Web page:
Here is a better shot of the calves feeding gate. Txiki (on the right) takes after her Dexter mother – she is a very sturdy little heifer. These Angus/Holstein calves have already caught up with her.
Last night when I checked the barn on the way back from the Chook House I saw that Tia the calf was lying next to Sheila the biggest pig again. Sheila makes her big high sided bed, then pushes through the center of her bed making a kind of two sided ditch to sleep in and Tia leans up into one side of it, her back to the big hog. So they are not actually touching, with the layer of hay between – cows do not cuddle up like pigs do – but it looked to me that Sheila would be able to feel the warmth of her calf through the hay.
They often sleep like this – there is a photo on instagram somewhere. Which reminds me, if you scroll right down this page and right past the comments and to the bottom of the blog you will be able to see the latest instagram picture even if you are not a part of that social media spiders web.
I hope you have a lovely day.
The weather forecast is for another mild cloudy day. We are aimed at 41f/5c. So it will be another busy outside day.
PS. Don’t forget: If you read a good book or have written a good book leave us the name of it in The Library page. And if you have a small home based cottage industry leave the link on the page Our Cottage Industries. Just a few words is fine so there is plenty of room for others to add their links too. Plus if you are a brand new commentor go to Join Us and introduce yourself – we would love to know a little bit about you. (You will find all my social media details there too). These are all readers pages. No pressure though – of course!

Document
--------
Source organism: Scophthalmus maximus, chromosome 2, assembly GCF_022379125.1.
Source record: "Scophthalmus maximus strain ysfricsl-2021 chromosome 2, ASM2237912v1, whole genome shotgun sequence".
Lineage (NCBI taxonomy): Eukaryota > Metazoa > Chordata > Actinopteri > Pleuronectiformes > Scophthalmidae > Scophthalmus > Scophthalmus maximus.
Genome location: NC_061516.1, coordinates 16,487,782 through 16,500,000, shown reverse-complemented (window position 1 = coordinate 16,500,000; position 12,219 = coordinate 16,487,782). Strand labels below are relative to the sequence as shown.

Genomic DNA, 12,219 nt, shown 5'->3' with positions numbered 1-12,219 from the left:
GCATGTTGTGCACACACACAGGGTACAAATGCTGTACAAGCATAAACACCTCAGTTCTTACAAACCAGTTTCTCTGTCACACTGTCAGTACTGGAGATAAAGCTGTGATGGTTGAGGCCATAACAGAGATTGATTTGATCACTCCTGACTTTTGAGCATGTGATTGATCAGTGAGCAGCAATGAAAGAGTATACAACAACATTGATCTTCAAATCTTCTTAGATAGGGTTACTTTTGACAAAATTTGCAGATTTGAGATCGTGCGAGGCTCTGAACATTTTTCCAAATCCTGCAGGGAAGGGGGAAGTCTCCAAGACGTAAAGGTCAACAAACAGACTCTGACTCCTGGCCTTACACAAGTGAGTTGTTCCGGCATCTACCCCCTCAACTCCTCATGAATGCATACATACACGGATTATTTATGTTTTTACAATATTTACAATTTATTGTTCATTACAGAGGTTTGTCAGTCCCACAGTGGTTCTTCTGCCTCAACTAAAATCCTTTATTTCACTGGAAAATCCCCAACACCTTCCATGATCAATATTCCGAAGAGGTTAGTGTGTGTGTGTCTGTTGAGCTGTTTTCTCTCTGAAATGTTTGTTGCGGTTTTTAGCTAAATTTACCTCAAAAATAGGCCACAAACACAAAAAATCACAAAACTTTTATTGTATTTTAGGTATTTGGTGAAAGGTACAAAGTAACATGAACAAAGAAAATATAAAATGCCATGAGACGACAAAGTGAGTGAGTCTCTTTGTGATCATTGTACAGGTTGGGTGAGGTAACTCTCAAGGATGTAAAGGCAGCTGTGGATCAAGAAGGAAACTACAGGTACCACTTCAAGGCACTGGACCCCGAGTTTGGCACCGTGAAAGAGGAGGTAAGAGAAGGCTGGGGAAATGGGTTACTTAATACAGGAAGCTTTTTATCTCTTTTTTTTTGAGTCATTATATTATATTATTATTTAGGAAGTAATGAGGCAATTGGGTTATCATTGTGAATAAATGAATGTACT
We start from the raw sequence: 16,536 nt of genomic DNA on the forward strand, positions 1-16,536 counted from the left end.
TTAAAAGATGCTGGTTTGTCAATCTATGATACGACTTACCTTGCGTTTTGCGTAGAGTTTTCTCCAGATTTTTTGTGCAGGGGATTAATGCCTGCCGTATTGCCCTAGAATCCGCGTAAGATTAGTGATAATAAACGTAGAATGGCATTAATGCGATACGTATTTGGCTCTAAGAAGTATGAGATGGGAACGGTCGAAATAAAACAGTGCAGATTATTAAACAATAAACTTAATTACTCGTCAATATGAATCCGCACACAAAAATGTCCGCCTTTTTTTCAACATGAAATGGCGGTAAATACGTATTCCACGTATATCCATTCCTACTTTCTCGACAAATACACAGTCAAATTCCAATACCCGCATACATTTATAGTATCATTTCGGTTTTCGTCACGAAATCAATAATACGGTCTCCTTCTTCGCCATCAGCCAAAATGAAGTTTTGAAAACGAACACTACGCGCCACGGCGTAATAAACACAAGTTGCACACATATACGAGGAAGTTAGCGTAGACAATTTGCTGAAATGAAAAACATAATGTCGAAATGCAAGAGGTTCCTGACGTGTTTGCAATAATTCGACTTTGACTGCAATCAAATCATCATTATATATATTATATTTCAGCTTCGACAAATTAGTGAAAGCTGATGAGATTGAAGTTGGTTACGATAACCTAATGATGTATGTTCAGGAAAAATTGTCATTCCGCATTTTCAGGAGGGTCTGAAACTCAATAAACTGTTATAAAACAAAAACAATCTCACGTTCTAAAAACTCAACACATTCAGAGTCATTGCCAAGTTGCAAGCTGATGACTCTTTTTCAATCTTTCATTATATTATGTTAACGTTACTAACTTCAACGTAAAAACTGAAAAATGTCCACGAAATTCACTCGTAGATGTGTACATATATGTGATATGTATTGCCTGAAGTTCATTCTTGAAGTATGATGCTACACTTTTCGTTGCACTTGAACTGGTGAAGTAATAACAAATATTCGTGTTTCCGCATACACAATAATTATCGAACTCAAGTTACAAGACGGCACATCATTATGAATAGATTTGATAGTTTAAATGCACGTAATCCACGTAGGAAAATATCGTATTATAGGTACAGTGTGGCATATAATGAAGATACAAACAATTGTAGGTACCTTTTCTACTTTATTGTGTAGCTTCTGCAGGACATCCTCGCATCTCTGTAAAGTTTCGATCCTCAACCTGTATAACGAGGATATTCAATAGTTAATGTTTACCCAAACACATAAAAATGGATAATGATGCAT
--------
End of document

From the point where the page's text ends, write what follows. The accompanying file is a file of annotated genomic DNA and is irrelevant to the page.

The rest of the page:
I love the pig house in the barn – it reminds me of the farmer who built a castle in his barn because he didn’t have planning permission 🙂
I would love to see that! c
Sorry, it was a haystack and not a barn. They made him pull it down after several court cases:
You got to wonder why he didn’t just get planning permission in the first place? A great builder though.. c
I think it’s farm land and he wasn’t allowed to build on it …and he knew it.
Man, what a story! A very good lesson here, to beware of wishes… lol Poor guy should have just purchased a piece of land without restrictions and he’d have had no problem getting permits to build. The house itself looks rather ordinary, nice but ordinary, from the front but the back is stunning. A real shame to have to tear it down.
Are the port a huts bottomless? That would make for easy cleaning.
Yes they have no base, though I don’t need to clean them out often – unlike cows and sheep – pigs will never mess their beds, they stand up and move away. Some Cows will poo when they are lying down resting! . Usually all I have to do is add more straw as the pig bed as it compacts down. c